1. List the who, what, where and when of the news item.
2. What did the Fighters for Free North Korea send with the balloons?
3. What is the punishment for violating the South Korean law, which went into effect in March 2021?
4. a) How did Mr. Park react to the possibility that he would be imprisoned after a call from South Korea’s Ministry of Unification telling him police would be contacting him over his balloon launch? Be specific.
b) How did Mr. Park describe the anti-leafleting law that bans South Koreans from sending any information into North Korea?
5. a) What did Mr. Park accuse President Moon Jae-in of doing?
b) How did he back up his opposition to President Moon’s law?
6. How would you describe North Korean defector Park Sang-hak and his work to inform and help his fellow countrymen?
In June 2020, the NY Post reported:
South Korea’s military stopped sending anti-North leaflets over the border in 2010.
But several groups led by defectors, including some aided by allies in the US, have long sent flyers along with food, dollar bills, mini radios and USB sticks of South Korean news and dramas into the north via balloons over the border or bottles by river.
North Korea, angered by these actions, has amassed a pile of leaflets “as big as a mountain” denouncing South Korea and North Korean defectors that they will soon launch into South Korea, state news agency KCNA reported.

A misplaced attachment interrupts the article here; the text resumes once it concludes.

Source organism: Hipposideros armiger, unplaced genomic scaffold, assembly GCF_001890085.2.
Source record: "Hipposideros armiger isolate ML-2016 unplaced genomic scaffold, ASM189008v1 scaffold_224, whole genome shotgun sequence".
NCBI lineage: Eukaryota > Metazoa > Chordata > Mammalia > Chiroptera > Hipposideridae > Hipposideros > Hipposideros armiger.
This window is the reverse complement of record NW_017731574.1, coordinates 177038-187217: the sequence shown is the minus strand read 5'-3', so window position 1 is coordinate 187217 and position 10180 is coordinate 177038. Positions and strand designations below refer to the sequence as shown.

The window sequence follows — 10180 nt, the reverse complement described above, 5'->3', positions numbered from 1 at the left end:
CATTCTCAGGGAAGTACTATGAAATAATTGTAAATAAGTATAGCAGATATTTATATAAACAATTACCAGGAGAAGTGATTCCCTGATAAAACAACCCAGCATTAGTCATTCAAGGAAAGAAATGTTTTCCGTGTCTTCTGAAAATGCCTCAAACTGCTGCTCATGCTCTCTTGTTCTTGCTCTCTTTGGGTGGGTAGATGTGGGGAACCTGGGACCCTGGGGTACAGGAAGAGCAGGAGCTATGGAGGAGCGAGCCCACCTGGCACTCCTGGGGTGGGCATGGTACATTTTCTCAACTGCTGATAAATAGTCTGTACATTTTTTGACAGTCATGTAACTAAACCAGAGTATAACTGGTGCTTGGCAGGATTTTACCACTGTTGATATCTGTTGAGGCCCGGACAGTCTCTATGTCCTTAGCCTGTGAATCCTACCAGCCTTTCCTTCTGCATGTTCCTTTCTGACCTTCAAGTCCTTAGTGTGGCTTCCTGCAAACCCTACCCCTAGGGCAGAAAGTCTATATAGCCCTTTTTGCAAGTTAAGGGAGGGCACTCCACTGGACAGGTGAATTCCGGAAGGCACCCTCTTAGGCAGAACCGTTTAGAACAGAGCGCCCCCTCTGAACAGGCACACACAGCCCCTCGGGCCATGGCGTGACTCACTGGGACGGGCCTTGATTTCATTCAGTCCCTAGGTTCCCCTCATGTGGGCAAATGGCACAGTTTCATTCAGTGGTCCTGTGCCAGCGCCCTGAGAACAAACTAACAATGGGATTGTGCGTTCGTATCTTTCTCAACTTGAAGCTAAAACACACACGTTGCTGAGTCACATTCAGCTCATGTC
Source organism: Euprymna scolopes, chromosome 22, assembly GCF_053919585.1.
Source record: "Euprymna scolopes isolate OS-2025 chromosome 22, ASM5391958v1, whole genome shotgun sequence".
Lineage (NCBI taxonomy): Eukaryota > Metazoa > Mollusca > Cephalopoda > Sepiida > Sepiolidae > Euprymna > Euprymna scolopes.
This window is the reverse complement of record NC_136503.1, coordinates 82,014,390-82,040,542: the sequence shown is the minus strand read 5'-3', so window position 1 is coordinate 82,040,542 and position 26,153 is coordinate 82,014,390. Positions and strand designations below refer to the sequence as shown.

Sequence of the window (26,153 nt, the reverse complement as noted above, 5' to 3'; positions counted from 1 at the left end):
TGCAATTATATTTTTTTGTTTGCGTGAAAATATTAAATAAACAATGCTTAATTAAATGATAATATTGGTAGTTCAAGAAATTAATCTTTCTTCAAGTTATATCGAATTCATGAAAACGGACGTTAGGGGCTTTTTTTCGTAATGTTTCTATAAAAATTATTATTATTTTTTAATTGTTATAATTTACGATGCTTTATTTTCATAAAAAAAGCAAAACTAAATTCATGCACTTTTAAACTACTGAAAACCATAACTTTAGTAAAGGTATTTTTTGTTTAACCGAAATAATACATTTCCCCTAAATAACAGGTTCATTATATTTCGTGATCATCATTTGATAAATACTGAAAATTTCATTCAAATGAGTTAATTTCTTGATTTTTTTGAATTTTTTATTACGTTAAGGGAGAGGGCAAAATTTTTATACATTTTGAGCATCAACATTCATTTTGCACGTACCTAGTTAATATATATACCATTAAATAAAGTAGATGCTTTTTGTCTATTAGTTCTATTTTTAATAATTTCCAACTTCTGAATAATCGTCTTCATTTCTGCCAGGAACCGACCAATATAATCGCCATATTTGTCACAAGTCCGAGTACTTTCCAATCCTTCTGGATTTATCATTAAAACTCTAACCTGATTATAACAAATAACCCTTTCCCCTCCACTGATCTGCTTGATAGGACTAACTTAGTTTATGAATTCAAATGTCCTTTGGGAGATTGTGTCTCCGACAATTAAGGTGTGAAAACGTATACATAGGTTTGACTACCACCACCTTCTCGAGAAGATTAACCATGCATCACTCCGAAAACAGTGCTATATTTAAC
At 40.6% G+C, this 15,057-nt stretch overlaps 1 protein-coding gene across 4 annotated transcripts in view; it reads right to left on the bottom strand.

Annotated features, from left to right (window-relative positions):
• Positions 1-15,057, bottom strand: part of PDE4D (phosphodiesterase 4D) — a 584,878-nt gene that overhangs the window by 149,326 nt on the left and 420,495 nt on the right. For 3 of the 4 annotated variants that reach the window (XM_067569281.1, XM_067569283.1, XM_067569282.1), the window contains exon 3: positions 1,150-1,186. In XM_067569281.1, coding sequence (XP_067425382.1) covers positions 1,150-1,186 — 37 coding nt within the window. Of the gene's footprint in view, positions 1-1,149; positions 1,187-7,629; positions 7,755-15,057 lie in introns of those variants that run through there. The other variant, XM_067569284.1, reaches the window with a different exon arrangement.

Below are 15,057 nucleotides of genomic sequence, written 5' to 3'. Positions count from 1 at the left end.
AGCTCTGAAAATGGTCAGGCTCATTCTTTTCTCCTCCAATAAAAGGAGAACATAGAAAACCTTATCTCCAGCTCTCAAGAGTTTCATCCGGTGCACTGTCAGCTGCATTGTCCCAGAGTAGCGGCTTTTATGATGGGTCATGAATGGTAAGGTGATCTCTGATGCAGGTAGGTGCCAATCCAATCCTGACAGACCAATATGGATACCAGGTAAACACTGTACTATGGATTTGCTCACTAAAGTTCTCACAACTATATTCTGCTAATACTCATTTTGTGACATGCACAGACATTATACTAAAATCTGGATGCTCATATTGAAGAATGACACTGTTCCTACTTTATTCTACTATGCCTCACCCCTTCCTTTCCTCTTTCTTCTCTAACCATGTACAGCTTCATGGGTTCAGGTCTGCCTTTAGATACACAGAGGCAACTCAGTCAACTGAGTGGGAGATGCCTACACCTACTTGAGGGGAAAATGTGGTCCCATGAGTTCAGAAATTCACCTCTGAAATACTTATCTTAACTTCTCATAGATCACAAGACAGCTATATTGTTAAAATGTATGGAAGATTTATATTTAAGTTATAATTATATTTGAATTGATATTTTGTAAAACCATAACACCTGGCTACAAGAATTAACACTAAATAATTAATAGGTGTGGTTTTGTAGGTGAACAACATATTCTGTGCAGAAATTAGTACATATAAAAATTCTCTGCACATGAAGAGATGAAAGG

The Associated Press reports:
The anti-leafleting legislation was passed in December by South Korea’s Parliament, where lawmakers supporting President Moon Jae-in’s engagement policy on North Korea hold a three-fifths supermajority. It went into effect in March.
It’s the first South Korean law that formally bans civilians from floating anti-North Korea leaflets across border. South Korea has previously banned such activities only during sensitive times in inter-Korean relations and normally allowed activists to exercise their freedom of speech despite repeated protests from North Korea.
June 2020 – Japan’s Arirang News:
2015 – AP (Associated Press) “North Korean defectors release balloons with leaflets at border”
2008 – VOA (Voice of America) News report “North Koreans Send Anti-Kim Jong Il [Kim Jong Un’s father] Leaflets by Balloon”